If Chicago’s Featherproof Books is like that pirate radio station you don’t want your parents to hear you listening to, their latest book—Christian TeBordo’s “The Awful Possibilities”—is that song you heard last night that is at once exciting and provocative yet dark and uncomfortable enough that you have to curb your immediate desire to tell the first person you see. “I never really set out to write a collection, ” says TeBordo. “So there’s about ten years of stories in there.” The book, which was officially released earlier this month, is another physical benchmark from the young guys at Featherproof. “There’s nothing that I hate more than when you read a book and you close it and the cover is not the book you just read,” says Zach Dodson, who is responsible for the designs and illustrations at Featherproof. “The Awful Possibilities” is a dark book, and throughout you see these black goo-monsters taking over the pages. “I was worried about it when I started working with them,” says TeBordo about the design of the book. “I didn’t know how to communicate what I wanted.” Dodson, however, brings a solid resume to the table and assuages concerns pretty easily. “I ask them what the book looks like in their brain,” says Dodson about his process. Hence the goo-monsters taking over, “the same way darkness in his [TeBordo’s] stories just takes control, takes over.” (Peter Cavanaugh)
Christian TeBordo reads at the Whistler, 2421 N. Milwaukee, (773)227-3530, April 26, 8pm. The night’s lineup includes Chicago’s own Lindsay Hunter, Tim Kinsella, and Adam Levin along with Jeff Parker and DJs Eric Marsh and Baby Sloth.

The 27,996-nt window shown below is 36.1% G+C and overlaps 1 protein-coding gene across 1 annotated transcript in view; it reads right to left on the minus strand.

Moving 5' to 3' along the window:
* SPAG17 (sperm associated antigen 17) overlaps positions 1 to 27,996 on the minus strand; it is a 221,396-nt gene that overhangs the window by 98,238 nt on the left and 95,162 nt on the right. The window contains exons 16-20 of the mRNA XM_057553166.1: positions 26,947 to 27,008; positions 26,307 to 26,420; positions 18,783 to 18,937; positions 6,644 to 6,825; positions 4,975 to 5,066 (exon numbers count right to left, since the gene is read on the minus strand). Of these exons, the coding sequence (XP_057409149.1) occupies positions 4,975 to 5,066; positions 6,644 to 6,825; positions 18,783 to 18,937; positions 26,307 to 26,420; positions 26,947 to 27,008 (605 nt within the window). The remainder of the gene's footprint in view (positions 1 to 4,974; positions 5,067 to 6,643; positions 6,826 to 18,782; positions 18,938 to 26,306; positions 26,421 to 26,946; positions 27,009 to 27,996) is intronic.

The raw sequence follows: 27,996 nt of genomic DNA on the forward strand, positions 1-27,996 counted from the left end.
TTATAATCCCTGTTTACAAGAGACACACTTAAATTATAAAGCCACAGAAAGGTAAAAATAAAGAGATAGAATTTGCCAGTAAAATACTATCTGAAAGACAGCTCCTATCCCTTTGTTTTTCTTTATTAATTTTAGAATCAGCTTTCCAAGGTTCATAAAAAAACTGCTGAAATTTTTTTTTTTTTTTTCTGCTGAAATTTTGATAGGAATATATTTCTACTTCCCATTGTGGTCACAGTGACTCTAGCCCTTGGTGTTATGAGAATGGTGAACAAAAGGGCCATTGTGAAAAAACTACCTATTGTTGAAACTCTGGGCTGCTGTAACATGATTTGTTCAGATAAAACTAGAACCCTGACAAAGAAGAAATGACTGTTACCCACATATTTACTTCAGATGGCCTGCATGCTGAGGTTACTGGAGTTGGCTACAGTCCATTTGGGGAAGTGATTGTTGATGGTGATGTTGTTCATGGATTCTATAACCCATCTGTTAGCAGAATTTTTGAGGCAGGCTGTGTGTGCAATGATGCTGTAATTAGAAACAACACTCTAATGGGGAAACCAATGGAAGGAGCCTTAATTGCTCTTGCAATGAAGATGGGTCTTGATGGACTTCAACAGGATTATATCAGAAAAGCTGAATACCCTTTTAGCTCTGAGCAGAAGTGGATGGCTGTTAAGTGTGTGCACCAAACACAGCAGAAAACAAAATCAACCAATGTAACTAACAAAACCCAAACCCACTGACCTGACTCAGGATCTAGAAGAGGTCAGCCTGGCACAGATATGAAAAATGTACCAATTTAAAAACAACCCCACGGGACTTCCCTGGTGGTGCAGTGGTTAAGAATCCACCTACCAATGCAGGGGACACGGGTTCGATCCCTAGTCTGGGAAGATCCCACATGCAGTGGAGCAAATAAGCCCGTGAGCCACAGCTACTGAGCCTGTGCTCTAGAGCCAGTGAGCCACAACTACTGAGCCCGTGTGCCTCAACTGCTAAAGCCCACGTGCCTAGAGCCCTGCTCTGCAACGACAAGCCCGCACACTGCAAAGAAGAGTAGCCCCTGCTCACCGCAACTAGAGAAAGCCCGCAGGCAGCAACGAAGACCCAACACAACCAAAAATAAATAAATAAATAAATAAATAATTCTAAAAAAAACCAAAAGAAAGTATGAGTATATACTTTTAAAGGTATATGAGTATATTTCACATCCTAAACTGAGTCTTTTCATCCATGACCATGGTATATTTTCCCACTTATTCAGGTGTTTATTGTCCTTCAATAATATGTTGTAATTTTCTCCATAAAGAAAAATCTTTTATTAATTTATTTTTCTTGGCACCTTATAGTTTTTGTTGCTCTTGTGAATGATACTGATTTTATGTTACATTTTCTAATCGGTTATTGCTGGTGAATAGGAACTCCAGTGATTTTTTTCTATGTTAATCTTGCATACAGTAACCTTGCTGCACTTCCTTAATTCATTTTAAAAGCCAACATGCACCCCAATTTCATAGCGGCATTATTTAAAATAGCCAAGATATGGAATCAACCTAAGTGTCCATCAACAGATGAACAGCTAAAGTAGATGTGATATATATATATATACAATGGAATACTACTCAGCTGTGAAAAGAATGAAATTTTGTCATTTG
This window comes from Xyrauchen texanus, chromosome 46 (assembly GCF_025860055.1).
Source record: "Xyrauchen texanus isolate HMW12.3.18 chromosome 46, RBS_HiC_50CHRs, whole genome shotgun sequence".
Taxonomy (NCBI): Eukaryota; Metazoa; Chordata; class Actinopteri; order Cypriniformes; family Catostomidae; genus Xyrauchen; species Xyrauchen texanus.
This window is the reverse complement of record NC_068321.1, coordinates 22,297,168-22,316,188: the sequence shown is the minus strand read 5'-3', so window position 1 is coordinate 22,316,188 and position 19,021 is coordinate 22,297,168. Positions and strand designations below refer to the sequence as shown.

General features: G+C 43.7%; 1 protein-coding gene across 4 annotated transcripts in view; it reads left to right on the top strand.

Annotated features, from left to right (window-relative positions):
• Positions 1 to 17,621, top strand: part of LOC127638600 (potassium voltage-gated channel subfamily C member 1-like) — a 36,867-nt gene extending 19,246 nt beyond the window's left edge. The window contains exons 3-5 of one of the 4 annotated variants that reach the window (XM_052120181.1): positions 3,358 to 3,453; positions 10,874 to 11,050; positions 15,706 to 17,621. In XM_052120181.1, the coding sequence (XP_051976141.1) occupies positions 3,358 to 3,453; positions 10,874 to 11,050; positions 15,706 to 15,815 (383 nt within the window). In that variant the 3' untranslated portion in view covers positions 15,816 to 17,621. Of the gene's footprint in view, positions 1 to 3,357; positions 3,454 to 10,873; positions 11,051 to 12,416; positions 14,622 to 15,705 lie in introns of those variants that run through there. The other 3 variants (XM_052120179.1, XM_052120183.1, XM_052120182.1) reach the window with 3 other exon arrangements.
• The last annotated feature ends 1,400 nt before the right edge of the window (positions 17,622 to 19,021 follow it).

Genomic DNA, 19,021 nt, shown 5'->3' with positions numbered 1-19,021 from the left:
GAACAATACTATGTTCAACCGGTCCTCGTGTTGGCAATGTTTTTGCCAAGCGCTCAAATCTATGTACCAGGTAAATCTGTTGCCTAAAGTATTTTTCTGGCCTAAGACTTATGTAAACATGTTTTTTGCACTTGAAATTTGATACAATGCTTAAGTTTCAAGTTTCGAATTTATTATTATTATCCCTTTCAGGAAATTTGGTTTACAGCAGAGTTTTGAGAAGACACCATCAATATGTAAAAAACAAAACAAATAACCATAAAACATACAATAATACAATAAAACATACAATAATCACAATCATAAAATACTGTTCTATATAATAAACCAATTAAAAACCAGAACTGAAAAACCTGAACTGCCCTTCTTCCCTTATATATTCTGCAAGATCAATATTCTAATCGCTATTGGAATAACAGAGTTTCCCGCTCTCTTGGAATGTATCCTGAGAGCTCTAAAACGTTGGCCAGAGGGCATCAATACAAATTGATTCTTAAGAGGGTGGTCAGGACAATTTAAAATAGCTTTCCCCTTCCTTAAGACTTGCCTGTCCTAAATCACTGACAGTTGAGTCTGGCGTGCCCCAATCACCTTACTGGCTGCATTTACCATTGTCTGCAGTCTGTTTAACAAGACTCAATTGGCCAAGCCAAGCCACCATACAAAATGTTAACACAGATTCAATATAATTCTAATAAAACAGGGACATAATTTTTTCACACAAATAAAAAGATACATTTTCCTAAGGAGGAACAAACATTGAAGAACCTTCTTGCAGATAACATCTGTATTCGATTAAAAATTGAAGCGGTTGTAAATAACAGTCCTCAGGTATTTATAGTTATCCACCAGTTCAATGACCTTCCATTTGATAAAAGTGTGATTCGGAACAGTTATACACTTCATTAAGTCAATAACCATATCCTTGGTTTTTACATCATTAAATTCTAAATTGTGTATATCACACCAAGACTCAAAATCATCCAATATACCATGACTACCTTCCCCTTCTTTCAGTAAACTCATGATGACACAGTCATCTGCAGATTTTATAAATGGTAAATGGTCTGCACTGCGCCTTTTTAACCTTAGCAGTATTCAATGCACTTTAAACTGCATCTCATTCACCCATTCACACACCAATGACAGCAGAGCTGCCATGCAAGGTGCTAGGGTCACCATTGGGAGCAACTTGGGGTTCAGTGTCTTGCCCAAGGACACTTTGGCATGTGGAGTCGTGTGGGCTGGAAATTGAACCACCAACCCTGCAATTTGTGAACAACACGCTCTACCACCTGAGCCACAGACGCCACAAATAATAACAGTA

Opium Magazine presents its fifth Chicago Literary Death Match at Hideout on this April Fools Day, featuring a panel of three judges presiding over four readers who read their work to the death, so to speak. Featherproof Books’ Zach Dodson, stand-up comic Cameron Esposito and Trap Door Theatre’s Tiffany Joy Ross are our judges for the evening, while the readers are The Encyclopedia Show’s Robbie Q. Telfer, Uncalled-for Readings’ Tim Jones-Yelvington, Green Lantern’s Caroline Picard and Kevin Leahy. Opium’s Todd Zuniga and Comedy Central blogger Dennis DiClaudio host the activities. A night of literary debauchery, Literary Death Match leaves some blood on the floor. It being April Fools and all, I wouldn’t be surprised if a few tricks were in store. (Tom Lynch)
April 1 at Hideout, 1354 W. Wabansia, (773)227-4433, at 8:30pm. $5-$8.
Is it wrong to feel optimistic? You couldn’t be blamed if you didn’t. Yet while the country’s economy crumbles around us and less and less funds are available for the producers of the printed word, those in the literary world are finding new and inventive ways to stay afloat. We will not go down without a fight, and progress, of course, is key. So is awareness—in order to get the word out more efficiently (and, likely, to untether itself from the uncertain future of the paper form), Printers Row Book Fair changed its name from “Book Fair” to “Lit Fest” to have a title that better fully represents the weekend’s events, in time for its twenty-fifth anniversary edition. As is our custom, we time our annual Lit 50 list to the weekend’s events; this year’s list of local behind-the-scenes literati—no straight-up authors or poets this time—covers a large spectrum of Chicago’s world of words. As with past years we sought out those behind the smaller presses as well as the monumental figures. Some new names have emerged and many staples appear again, but all tirelessly labor to bring this ancient art to the community at large. Read the rest of this entry »